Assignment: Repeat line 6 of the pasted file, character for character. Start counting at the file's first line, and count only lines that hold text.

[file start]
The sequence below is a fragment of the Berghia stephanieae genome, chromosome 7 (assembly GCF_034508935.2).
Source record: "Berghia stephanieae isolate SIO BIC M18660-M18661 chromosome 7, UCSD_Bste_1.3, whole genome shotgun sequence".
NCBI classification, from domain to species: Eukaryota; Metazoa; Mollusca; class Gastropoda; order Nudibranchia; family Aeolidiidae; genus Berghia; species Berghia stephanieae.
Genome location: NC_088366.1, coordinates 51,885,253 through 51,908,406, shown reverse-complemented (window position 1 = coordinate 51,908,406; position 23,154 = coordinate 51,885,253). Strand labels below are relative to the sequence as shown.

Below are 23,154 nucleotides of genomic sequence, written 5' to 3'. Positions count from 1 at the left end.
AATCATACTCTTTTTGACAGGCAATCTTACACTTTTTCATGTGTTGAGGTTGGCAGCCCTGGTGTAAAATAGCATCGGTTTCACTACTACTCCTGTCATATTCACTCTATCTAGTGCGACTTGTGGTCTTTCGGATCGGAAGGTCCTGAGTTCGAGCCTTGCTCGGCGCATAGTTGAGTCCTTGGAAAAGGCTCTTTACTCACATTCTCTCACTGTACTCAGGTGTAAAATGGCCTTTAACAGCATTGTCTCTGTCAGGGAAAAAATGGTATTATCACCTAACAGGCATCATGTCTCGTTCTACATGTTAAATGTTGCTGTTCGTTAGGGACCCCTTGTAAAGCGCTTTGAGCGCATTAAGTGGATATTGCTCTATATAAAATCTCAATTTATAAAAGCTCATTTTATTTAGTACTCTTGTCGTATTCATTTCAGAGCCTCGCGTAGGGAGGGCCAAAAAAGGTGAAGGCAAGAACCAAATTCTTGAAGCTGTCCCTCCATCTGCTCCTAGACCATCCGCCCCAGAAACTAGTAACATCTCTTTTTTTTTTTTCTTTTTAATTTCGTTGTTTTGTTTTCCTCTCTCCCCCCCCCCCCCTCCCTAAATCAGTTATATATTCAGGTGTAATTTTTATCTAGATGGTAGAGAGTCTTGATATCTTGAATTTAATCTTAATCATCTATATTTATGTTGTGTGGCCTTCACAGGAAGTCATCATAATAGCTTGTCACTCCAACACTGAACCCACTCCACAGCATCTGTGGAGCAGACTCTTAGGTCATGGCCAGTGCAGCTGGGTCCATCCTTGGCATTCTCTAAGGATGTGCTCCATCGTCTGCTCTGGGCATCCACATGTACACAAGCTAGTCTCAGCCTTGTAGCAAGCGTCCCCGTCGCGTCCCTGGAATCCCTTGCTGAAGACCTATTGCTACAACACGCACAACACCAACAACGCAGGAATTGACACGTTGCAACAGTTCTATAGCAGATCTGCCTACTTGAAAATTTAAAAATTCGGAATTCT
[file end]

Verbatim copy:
AATCATACTCTTTTTGACAGGCAATCTTACACTTTTTCATGTGTTGAGGTTGGCAGCCCTGGTGTAAAATAGCATCGGTTTCACTACTACTCCTGTCATATTCACTCTATCTAGTGCGACTTGTGGTCTTTCGGATCGGAAGGTCCTGAGTTCGAGCCTTGCTCGGCGCATAGTTGAGTCCTTGGAAAAGGCTCTTTACTCACATTCTCTCACTGTACTCAGGTGTAAAATGGCCTTTAACAGCATTGTCTCTGTCAGGGAAAAAATGGTATTATCACCTAACAGGCATCATGTCTCGTTCTACATGTTAAATGTTGCTGTTCGTTAGGGACCCCTTGTAAAGCGCTTTGAGCGCATTAAGTGGATATTGCTCTATATAAAATCTCAATTTATAAAAGCTCATTTTATTTAGTACTCTTGTCGTATTCATTTCAGAGCCTCGCGTAGGGAGGGCCAAAAAAGGTGAAGGCAAGAACCAAATTCTTGAAGCTGTCCCTCCATCTGCTCCTAGACCATCCGCCCCAGAAACTAGTAACATCTCTTTTTTTTTTTTCTTTTTAATTTCGTTGTTTTGTTTTCCTCTCTCCCCCCCCCCCCCTCCCTAAATCAGTTATATATTCAGGTGTAATTTTTATCTAGATGGTAGAGAGTCTTGATATCTTGAATTTAATCTTAATCATCTATATTTATGTTGTGTGGCCTTCACAGGAAGTCATCATAATAGCTTGTCACTCCAACACTGAACCCACTCCACAGCATCTGTGGAGCAGACTCTTAGGTCATGGCCAGTGCAGCTGGGTCCATCCTTGGCATTCTCTAAGGATGTGCTCCATCGTCTGCTCTGGGCATCCACATGTACACAAGCTAGTCTCAGCCTTGTAGCAAGCGTCCCCGTCGCGTCCCTGGAATCCCTTGCTGAAGACCTATTGCTACAACACGCACAACACCAACAACGCAGGAATTGACACGTTGCAACAGTTCTATAGCAGATCTGCCTACTTGAAAATTTAAAAATTCGGAATTCT